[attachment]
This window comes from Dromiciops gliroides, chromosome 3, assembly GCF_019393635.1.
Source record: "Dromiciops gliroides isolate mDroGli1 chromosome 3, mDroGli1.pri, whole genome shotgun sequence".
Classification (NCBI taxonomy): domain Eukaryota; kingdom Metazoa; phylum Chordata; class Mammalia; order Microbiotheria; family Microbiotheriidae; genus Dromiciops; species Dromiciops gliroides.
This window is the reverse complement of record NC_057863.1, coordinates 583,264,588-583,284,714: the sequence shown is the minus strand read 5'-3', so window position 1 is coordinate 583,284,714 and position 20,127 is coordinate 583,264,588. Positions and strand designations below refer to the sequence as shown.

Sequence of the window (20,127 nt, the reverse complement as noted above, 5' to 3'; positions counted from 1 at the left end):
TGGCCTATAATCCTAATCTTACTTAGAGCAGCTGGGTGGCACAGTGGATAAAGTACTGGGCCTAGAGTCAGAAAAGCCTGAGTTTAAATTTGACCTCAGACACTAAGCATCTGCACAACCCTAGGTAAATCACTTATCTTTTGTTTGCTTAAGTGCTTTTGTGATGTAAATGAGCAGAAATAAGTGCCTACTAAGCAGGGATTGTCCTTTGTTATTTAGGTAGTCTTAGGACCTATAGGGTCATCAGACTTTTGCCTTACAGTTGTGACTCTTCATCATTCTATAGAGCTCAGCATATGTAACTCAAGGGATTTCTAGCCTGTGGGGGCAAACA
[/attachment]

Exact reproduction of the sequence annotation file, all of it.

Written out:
This window comes from Dromiciops gliroides, chromosome 3, assembly GCF_019393635.1.
Source record: "Dromiciops gliroides isolate mDroGli1 chromosome 3, mDroGli1.pri, whole genome shotgun sequence".
Classification (NCBI taxonomy): domain Eukaryota; kingdom Metazoa; phylum Chordata; class Mammalia; order Microbiotheria; family Microbiotheriidae; genus Dromiciops; species Dromiciops gliroides.
This window is the reverse complement of record NC_057863.1, coordinates 583,264,588-583,284,714: the sequence shown is the minus strand read 5'-3', so window position 1 is coordinate 583,284,714 and position 20,127 is coordinate 583,264,588. Positions and strand designations below refer to the sequence as shown.

Sequence of the window (20,127 nt, the reverse complement as noted above, 5' to 3'; positions counted from 1 at the left end):
TGGCCTATAATCCTAATCTTACTTAGAGCAGCTGGGTGGCACAGTGGATAAAGTACTGGGCCTAGAGTCAGAAAAGCCTGAGTTTAAATTTGACCTCAGACACTAAGCATCTGCACAACCCTAGGTAAATCACTTATCTTTTGTTTGCTTAAGTGCTTTTGTGATGTAAATGAGCAGAAATAAGTGCCTACTAAGCAGGGATTGTCCTTTGTTATTTAGGTAGTCTTAGGACCTATAGGGTCATCAGACTTTTGCCTTACAGTTGTGACTCTTCATCATTCTATAGAGCTCAGCATATGTAACTCAAGGGATTTCTAGCCTGTGGGGGCAAACA